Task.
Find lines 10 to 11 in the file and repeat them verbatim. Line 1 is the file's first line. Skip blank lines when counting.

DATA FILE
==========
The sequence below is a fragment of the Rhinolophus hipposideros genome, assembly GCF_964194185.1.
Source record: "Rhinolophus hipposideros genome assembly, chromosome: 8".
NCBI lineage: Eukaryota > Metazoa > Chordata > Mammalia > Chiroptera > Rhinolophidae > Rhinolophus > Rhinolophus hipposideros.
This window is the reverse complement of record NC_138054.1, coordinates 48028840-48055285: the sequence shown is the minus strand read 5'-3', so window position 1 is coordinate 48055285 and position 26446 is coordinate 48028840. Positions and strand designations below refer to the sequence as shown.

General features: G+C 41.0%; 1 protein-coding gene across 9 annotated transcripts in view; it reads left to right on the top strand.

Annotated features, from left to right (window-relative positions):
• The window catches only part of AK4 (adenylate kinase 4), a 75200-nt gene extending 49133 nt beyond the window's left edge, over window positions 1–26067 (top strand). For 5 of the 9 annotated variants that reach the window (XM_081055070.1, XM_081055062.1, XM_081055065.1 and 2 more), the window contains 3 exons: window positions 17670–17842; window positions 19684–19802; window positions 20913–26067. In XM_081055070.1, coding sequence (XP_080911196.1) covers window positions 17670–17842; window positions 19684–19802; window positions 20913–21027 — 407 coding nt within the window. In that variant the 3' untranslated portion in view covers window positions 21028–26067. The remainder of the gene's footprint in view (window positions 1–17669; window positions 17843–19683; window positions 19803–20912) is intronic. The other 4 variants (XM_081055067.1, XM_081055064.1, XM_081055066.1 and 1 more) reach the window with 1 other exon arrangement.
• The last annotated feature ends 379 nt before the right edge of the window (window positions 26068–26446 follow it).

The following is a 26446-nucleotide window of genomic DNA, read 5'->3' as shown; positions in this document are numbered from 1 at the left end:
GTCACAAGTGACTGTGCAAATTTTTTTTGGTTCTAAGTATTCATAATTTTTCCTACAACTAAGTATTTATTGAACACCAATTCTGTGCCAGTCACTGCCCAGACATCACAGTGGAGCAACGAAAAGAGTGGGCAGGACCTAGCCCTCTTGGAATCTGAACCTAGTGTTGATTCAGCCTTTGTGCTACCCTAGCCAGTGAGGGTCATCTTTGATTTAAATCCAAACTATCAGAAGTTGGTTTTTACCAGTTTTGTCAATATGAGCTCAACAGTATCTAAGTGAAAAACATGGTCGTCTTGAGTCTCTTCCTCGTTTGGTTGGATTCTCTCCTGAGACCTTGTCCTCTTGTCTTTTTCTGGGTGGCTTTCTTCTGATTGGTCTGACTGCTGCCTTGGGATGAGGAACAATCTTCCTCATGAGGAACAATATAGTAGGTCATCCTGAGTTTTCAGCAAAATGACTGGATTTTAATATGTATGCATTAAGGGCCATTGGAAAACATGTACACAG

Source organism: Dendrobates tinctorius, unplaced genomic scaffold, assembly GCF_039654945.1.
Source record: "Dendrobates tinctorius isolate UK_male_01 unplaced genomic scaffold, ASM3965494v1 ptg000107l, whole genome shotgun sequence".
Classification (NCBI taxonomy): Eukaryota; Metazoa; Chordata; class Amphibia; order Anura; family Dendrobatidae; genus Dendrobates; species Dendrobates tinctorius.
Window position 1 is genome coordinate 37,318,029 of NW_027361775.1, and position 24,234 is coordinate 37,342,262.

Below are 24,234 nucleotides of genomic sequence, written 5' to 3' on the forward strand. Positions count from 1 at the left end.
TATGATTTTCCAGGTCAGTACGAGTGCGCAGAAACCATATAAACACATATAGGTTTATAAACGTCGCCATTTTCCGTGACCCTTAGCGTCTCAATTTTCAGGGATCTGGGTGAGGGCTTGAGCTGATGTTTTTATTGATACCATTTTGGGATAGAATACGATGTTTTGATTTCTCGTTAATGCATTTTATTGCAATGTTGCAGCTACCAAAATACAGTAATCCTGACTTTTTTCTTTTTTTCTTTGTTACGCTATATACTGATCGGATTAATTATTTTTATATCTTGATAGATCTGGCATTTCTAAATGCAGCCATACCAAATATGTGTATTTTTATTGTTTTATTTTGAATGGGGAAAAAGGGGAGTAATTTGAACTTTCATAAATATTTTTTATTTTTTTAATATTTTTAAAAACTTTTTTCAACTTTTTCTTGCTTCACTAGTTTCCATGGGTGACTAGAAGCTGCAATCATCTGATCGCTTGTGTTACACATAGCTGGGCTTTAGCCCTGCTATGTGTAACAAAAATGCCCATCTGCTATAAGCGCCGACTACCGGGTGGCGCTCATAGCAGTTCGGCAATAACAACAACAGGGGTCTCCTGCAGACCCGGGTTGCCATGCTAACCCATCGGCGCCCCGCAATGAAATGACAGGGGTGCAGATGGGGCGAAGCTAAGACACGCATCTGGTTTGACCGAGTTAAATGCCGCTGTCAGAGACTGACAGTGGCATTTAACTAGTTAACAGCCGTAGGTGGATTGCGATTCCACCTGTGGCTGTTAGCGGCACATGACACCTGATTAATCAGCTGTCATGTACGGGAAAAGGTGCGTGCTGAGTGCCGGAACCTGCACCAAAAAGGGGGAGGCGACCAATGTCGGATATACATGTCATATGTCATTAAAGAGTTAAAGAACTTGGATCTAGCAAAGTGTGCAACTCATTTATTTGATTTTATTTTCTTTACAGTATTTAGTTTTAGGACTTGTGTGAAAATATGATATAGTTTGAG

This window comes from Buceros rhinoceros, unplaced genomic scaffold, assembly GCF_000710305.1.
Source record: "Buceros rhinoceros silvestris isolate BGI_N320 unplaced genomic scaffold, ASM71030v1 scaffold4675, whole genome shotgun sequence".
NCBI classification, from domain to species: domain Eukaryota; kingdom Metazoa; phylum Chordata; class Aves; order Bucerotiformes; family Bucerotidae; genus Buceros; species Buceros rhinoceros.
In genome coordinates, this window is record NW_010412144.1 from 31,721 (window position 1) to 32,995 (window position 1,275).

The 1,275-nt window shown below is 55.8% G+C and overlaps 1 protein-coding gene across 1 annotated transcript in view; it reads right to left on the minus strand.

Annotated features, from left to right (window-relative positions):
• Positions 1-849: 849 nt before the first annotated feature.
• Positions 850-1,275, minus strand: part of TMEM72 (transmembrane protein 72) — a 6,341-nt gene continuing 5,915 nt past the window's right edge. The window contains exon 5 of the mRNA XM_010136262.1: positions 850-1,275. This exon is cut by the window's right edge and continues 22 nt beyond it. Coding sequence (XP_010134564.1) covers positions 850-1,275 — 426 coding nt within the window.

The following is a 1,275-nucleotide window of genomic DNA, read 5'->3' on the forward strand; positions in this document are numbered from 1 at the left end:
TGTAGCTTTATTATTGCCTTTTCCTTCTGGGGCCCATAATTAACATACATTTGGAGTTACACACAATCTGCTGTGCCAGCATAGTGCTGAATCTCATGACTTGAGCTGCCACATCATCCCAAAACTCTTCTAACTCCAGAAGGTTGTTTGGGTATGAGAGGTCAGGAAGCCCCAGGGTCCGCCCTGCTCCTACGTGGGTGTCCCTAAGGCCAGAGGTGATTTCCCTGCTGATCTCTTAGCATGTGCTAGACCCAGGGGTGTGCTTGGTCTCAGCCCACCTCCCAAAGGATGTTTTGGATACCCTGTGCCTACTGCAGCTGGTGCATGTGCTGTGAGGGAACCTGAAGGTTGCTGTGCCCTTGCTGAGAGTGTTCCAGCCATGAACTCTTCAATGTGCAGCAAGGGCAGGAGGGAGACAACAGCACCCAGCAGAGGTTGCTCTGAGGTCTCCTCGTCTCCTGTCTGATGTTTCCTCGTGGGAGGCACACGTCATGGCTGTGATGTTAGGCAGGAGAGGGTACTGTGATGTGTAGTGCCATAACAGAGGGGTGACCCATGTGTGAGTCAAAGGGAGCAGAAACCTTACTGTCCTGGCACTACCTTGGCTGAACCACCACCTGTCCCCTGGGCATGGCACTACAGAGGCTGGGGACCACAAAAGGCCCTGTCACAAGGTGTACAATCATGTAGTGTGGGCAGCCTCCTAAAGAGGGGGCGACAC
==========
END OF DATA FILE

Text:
GTCACAAGTGACTGTGCAAATTTTTTTTGGTTCTAAGTATTCATAATTTTTCCTACAACTAAGTATTTATTGAACACCAATTCTGTGCCAGTCACTGCCCAGACATCACAGTGGAGCAACGAAAAGAGTGGGCAGGACCTAGCCCTCTTGGAATCTGAACCTAGTGTTGATTCAGCCTTTGTGCTACCCTAGCCAGTGAGGGTCATCTTTGATTTAAATCCAAACTATCAGAAGTTGGTTTTTACCAGTTTTGTCAATATGAGCTCAACAGTATCTAAGTGAAAAACATGGTCGTCTTGAGTCTCTTCCTCGTTTGGTTGGATTCTCTCCTGAGACCTTGTCCTCTTGTCTTTTTCTGGGTGGCTTTCTTCTGATTGGTCTGACTGCTGCCTTGGGATGAGGAACAATCTTCCTCATGAGGAACAATATAGTAGGTCATCCTGAGTTTTCAGCAAAATGACTGGATTTTAATATGTATGCATTAAGGGCCATTGGAAAACATGTACACAG

Source organism: Dendrobates tinctorius, unplaced genomic scaffold, assembly GCF_039654945.1.